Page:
Animal Place logo

Last weekend I attended a dinner for Animal Place, an organization that rescues abused or unwanted farmed animals and gives them a new, happy life. The festivities marked the group’s 30th anniversary.

It all started in 1989 when Kim Sturla, then director of a humane society, and Ned Buyukmihci, a veterinary ophthalmologist and professor at University of California Davis, sold their homes, emptied their bank accounts, and bought land in northern California, determined to ease the plight of farmed animals. The parcel had no electricity. The only water was from a windmill-powered well. And the only structure was a derelict trailer, where Kim and Ned lived. Their first resident was Zelda, a pig that was given to the humane society where Kim had worked. The families who offered to adopt her wanted to cook her! So Kim adopted Zelda, and Animal Place was born.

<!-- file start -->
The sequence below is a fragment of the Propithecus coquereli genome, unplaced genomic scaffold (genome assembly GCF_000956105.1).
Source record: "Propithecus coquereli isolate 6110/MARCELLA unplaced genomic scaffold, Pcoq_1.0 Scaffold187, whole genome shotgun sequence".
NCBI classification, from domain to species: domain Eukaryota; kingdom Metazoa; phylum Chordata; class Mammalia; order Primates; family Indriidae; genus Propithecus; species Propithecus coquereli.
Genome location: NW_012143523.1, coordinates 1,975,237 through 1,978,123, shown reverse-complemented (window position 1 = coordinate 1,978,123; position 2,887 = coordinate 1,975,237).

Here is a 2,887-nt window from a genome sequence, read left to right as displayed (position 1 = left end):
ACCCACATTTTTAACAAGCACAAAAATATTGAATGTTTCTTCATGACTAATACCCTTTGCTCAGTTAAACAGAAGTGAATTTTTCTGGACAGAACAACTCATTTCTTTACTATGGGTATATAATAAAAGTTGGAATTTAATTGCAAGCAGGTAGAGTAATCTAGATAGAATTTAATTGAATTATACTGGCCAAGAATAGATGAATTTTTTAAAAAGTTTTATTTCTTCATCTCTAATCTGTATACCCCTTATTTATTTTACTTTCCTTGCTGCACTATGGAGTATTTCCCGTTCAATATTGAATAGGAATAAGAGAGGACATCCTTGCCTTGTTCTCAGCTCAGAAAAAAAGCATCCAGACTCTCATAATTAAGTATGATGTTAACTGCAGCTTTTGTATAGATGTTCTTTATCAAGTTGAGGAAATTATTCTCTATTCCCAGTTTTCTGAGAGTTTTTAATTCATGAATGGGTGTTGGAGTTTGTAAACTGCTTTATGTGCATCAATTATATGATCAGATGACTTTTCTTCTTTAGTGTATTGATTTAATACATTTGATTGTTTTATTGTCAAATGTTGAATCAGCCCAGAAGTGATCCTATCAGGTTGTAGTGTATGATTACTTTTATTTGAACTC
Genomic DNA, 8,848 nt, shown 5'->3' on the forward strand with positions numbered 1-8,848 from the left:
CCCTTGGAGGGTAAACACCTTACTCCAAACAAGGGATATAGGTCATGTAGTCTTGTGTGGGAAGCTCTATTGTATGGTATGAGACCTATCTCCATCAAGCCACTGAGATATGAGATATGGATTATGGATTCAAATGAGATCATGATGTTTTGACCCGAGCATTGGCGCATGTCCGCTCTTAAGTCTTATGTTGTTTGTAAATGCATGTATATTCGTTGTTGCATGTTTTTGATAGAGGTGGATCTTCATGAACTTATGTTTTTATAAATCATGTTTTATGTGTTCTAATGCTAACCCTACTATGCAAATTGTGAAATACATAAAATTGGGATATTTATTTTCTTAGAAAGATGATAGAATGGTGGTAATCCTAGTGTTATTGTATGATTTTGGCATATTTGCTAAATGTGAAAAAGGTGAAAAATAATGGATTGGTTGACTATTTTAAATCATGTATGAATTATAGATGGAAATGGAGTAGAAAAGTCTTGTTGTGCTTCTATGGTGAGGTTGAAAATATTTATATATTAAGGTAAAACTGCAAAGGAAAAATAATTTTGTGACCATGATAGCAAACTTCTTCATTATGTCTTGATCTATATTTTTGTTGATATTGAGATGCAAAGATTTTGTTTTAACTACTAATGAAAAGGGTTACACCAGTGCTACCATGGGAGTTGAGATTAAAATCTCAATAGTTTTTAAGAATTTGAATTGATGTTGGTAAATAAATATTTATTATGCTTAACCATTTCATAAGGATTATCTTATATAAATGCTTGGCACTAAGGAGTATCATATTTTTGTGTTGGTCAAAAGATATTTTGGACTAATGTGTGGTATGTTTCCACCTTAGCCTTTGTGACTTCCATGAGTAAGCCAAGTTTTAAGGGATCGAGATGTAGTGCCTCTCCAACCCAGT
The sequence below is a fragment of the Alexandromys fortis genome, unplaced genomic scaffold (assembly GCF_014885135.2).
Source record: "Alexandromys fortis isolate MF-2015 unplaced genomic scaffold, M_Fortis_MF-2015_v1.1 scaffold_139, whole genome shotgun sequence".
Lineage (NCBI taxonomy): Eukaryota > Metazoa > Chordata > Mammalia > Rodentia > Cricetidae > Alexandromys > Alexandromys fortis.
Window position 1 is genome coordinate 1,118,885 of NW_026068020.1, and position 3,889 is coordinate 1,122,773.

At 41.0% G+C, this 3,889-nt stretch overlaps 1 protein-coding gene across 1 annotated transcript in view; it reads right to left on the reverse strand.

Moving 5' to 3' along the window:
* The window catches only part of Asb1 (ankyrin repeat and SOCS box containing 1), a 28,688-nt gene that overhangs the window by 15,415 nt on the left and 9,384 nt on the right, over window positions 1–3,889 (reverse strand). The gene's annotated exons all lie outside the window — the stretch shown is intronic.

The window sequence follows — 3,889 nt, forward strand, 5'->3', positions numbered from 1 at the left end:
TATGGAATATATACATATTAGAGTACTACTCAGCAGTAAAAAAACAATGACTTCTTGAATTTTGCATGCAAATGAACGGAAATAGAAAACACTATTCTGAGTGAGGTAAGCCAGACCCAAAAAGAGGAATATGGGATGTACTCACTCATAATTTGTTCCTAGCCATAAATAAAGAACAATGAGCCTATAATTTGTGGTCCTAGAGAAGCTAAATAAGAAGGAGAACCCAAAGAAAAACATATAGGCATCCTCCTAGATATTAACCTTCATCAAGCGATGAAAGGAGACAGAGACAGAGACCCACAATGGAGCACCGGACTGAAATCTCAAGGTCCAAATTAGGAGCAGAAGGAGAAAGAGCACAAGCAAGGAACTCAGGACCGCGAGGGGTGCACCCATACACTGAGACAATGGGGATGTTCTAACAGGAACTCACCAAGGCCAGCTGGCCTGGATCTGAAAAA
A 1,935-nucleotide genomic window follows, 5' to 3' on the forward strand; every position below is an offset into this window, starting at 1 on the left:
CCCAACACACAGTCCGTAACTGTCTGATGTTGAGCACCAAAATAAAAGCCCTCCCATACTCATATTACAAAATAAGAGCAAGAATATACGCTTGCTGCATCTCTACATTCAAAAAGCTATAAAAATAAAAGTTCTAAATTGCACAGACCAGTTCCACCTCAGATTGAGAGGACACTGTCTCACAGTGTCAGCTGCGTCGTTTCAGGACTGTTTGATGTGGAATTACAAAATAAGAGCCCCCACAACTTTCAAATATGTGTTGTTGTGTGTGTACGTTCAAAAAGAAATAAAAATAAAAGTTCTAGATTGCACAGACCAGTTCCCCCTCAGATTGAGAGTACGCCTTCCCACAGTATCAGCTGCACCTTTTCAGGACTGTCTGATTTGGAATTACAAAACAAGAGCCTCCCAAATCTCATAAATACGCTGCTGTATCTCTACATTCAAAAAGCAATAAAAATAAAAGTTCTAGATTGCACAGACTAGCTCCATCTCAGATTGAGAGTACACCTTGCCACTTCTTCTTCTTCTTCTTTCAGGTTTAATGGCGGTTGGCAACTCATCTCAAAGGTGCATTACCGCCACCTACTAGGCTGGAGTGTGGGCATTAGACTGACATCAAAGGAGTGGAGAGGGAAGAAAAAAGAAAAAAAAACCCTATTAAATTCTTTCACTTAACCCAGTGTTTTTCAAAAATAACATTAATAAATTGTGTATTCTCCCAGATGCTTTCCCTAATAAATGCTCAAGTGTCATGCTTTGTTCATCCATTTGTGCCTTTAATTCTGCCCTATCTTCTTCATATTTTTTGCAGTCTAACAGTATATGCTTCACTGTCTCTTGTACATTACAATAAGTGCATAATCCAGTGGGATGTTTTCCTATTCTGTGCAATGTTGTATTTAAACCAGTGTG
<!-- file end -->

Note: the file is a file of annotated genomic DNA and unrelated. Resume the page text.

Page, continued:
Kim Sturla and Ned Buyukmihci

Since then, they’ve moved to larger quarters in Grass Valley, California, and now are opening another location in Petaluma, where they will eventually adopt out rescued hens.

The life of a hen on an egg factory farm is truly appalling and heartbreaking. Animal Place has saved thousands upon thousands of hens who would otherwise be slaughtered after their miserable egg-laying years are over.

For several years, I was a volunteer at Vacaville, doing health checks on chickens, mucking out barns, sorting donated produce so each animal got what they needed, and generally helping out. The animals, of course, were amazing, especially given the horrific conditions they’d endured before. But the people that make up Animal Place are equally remarkable.

Kim Sturla spoke at the anniversary dinner and brought tears to my eyes more than once. The compassion, activism, and eternal optimism of the staff, volunteers, and supporters gives me faith in humanity.

Here are some of the residents of Animal Place, many who were saved from horrific conditions and now live out their years in tranquility. All photos are from the Animal Place website. If you’re inclined to learn more about this worthy organization, please visit their website

Pig with piglets at Animal Place sanctuary

Sheep at Animal Place sanctuary

Goat at Animal Place sanctuary